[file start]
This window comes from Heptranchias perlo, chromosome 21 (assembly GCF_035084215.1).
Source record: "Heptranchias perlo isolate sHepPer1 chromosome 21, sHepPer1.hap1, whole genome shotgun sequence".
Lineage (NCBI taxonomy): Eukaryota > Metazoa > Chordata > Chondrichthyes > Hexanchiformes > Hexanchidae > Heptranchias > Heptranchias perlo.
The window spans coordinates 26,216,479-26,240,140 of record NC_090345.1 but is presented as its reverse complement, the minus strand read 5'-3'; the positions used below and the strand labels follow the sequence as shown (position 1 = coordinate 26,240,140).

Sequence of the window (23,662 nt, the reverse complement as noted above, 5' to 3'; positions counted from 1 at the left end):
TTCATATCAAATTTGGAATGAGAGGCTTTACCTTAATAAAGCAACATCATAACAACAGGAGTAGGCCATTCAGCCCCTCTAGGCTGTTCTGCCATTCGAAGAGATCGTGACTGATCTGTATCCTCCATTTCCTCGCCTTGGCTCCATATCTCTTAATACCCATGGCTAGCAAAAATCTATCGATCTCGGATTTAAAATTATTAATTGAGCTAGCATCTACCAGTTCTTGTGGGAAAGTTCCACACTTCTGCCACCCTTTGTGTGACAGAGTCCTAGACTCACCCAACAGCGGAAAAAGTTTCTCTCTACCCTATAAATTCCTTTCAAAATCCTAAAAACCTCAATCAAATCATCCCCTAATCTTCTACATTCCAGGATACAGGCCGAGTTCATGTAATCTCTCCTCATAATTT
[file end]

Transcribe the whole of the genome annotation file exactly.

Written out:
This window comes from Heptranchias perlo, chromosome 21 (assembly GCF_035084215.1).
Source record: "Heptranchias perlo isolate sHepPer1 chromosome 21, sHepPer1.hap1, whole genome shotgun sequence".
Lineage (NCBI taxonomy): Eukaryota > Metazoa > Chordata > Chondrichthyes > Hexanchiformes > Hexanchidae > Heptranchias > Heptranchias perlo.
The window spans coordinates 26,216,479-26,240,140 of record NC_090345.1 but is presented as its reverse complement, the minus strand read 5'-3'; the positions used below and the strand labels follow the sequence as shown (position 1 = coordinate 26,240,140).

Sequence of the window (23,662 nt, the reverse complement as noted above, 5' to 3'; positions counted from 1 at the left end):
TTCATATCAAATTTGGAATGAGAGGCTTTACCTTAATAAAGCAACATCATAACAACAGGAGTAGGCCATTCAGCCCCTCTAGGCTGTTCTGCCATTCGAAGAGATCGTGACTGATCTGTATCCTCCATTTCCTCGCCTTGGCTCCATATCTCTTAATACCCATGGCTAGCAAAAATCTATCGATCTCGGATTTAAAATTATTAATTGAGCTAGCATCTACCAGTTCTTGTGGGAAAGTTCCACACTTCTGCCACCCTTTGTGTGACAGAGTCCTAGACTCACCCAACAGCGGAAAAAGTTTCTCTCTACCCTATAAATTCCTTTCAAAATCCTAAAAACCTCAATCAAATCATCCCCTAATCTTCTACATTCCAGGATACAGGCCGAGTTCATGTAATCTCTCCTCATAATTT